MENDOZA vs. ALLAS and OLORES, G.R. No. 131977 February 4, 1999

Petitioner Pedro Mendoza joined the Bureau of Customs in 1972. He was appointed Customs Service Chief of the Customs Intelligence and Investigation Service (CIIS). In 1989, the position of Customs Service Chief was reclassified by the Civil Service as “Director III” in accordance with Republic Act No. 6758 and National Compensation Circular No. 50. Petitioner’s position was thus categorized as “Director III, CIIS” and he discharged the function and duties of said office.

On April 22, 1993, petitioner was temporarily designated as Acting District Collector, Collection District X, Cagayan de Oro City. In his place, respondent Ray Allas was appointed as “Acting Director III” of the CIIS. Despite petitioner’s new assignment as Acting District Collector, however, he continued to receive the salary and benefits of the position of Director III.

In September 1994, petitioner received a letter from Deputy Customs Commissioner Cesar Z. Dario, informing him of his termination from the Bureau of Customs, in view of respondent Allas’ appointment as Director III by President Fidel V. Ramos.

On December 2, 1994, petitioner filed a petition for quo warranto against respondent Allas before the RTC. The case was tried and a decision was rendered granting the petition. Respondent Allas appealed to the CA. while the case was pending before said court, respondent Allas was promoted by President Ramos to the position of Deputy Commissioner of Customs for Assessment and Operations. Because of this promotion, Petitioner moved to dismiss respondent’s appeal as having been rendered moot and academic. The Court of Appeals granted the motion and dismissed the case accordingly. Petitioner filed with the court a quo a Motion for Execution of its decision. The court denied the motion on the ground that the contested position vacated by respondent Allas was now being occupied by respondent Godofredo Olores who was not a party to the quo warranto petition.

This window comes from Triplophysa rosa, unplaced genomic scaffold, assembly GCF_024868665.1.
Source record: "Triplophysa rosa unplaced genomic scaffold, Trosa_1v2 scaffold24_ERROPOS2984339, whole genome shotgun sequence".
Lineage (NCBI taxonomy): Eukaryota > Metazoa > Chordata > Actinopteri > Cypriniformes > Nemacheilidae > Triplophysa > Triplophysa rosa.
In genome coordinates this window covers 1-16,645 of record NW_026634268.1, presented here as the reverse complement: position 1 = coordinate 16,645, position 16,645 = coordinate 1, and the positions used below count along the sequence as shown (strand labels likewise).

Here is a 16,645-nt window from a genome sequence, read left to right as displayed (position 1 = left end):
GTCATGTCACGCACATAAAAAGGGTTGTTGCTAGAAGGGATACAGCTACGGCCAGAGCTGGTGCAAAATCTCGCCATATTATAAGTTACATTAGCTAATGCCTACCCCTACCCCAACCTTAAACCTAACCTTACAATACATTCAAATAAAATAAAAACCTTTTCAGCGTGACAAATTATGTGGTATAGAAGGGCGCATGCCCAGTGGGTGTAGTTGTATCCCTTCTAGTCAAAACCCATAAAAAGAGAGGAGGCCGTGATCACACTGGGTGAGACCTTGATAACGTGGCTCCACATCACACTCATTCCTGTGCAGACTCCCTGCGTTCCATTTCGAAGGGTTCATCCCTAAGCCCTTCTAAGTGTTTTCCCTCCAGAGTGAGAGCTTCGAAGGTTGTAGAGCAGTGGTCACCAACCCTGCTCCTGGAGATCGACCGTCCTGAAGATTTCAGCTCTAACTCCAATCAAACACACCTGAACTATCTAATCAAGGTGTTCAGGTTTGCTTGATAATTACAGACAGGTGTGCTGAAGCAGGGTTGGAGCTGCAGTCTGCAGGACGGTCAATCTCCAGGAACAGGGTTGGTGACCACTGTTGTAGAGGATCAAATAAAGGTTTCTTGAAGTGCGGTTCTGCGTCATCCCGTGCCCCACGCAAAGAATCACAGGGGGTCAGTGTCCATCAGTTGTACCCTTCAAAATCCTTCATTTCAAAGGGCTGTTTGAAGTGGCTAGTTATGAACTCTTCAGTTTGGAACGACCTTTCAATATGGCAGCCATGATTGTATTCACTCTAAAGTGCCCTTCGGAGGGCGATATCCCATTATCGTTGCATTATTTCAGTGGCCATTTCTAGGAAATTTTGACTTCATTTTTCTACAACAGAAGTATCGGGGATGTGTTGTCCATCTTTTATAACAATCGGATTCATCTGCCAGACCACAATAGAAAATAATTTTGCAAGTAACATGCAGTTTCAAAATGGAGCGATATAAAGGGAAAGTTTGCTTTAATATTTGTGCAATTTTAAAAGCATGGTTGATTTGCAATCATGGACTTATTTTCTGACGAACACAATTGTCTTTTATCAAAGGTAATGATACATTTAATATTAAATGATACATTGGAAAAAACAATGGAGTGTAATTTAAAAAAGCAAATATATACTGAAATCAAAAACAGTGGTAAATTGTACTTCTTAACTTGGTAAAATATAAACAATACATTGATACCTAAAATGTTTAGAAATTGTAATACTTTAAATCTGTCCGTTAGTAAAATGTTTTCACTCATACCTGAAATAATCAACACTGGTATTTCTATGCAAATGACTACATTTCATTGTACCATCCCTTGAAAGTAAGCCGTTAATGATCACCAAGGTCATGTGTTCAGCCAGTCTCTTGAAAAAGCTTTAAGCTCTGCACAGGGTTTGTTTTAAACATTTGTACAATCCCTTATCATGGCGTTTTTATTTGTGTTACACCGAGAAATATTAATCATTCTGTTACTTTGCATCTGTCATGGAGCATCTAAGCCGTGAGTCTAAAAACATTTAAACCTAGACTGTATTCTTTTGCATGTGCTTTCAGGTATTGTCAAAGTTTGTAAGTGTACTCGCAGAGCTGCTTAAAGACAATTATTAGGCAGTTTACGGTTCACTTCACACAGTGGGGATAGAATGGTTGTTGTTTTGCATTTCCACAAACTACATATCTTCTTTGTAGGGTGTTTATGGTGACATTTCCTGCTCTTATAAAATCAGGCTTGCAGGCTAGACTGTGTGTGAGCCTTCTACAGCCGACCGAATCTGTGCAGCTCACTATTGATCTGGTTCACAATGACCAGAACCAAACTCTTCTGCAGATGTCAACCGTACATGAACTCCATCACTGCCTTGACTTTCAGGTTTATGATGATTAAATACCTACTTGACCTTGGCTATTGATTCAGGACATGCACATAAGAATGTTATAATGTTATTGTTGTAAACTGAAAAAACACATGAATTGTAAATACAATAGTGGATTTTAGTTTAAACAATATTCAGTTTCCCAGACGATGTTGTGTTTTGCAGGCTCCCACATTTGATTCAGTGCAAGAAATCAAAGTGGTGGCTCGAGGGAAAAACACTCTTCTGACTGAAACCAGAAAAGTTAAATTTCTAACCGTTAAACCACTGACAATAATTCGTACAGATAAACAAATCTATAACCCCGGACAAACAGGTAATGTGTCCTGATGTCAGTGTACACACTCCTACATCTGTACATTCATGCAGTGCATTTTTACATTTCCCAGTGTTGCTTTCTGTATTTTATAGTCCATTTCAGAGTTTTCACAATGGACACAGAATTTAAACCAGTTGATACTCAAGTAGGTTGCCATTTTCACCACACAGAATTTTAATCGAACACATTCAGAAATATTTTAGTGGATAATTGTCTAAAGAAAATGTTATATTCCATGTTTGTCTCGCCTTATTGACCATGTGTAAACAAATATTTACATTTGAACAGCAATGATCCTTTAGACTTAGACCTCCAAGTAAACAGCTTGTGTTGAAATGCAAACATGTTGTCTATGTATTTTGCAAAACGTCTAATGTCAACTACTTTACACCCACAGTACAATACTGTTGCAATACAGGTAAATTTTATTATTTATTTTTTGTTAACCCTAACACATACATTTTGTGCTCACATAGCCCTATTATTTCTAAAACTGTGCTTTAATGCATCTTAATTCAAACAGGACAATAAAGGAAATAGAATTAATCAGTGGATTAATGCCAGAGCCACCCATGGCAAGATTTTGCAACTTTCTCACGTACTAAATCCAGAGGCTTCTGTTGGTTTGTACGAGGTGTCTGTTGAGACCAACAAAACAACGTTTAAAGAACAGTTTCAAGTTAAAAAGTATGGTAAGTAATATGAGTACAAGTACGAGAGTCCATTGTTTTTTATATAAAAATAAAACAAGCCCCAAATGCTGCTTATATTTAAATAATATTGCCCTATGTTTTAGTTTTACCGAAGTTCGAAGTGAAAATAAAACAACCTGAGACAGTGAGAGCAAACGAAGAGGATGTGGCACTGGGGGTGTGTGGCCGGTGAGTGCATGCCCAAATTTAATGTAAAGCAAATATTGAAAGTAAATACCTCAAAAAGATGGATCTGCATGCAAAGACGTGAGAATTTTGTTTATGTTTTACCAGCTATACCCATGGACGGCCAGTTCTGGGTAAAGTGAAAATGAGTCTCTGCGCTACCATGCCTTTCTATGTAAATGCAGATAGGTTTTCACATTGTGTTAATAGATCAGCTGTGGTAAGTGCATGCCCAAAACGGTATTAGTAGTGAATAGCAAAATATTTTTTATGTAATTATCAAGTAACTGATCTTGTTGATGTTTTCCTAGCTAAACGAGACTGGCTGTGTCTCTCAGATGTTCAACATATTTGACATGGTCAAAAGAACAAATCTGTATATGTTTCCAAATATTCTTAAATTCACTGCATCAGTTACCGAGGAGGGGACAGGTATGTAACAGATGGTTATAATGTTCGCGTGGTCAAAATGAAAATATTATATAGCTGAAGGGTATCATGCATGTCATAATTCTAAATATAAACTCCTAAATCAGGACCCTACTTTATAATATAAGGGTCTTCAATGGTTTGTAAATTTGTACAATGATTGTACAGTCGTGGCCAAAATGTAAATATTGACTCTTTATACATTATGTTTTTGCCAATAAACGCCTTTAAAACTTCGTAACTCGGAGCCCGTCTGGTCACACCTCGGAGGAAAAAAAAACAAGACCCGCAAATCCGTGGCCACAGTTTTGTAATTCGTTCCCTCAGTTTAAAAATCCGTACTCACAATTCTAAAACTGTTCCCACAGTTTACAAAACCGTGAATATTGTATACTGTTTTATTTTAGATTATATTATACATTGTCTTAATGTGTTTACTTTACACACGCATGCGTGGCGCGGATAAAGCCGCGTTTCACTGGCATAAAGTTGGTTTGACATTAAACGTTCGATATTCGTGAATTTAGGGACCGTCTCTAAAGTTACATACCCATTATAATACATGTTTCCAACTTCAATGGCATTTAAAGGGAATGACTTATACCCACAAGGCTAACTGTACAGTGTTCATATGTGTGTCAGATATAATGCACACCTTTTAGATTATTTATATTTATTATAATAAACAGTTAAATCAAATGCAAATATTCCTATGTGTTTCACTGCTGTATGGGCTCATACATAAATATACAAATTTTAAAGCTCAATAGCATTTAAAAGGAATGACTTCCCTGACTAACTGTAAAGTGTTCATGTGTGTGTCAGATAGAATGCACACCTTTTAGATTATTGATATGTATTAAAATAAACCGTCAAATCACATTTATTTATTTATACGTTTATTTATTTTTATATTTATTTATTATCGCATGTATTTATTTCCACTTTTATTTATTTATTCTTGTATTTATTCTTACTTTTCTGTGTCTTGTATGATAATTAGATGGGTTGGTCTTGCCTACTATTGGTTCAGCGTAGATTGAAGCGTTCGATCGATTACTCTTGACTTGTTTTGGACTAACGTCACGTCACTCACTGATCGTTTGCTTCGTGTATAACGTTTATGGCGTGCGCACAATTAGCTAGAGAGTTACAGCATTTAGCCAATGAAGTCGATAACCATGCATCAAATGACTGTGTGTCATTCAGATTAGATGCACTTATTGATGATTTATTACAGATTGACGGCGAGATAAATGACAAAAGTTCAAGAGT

Petitioner filed a special civil action for certiorari and mandamus with the Court of Appeals questioning the order of the trial court. The CA dismissed the petition. Hence, this recourse.

Whether the Judgment in a Special Civil Action of Quo Warrant binds the Respondent’s successor in Office.

No, Ordinarily, a judgment against a public officer in regard to a public right binds his successor in office. This rule, however, is not applicable in quo warranto cases. A judgment in quo warranto does not bind the respondent’s successor in office, even though such successor may trace his title to the same source. This follows from the nature of the writ of quo warranto itself. It is never directed to an officer as such, but always against the person — to determine whether he is constitutionally and legally authorized to perform any act in, or exercise any function of the office to which he lays claim.

In the case at bar, the petition for quo warranto was filed by petitioner solely against respondent Allas. What was threshed out before the trial court was the qualification and right of petitioner to the contested position as against respondent Ray Allas, not against Godofredo Olores. The Court of Appeals did not err in denying execution of the trial court’s decision.


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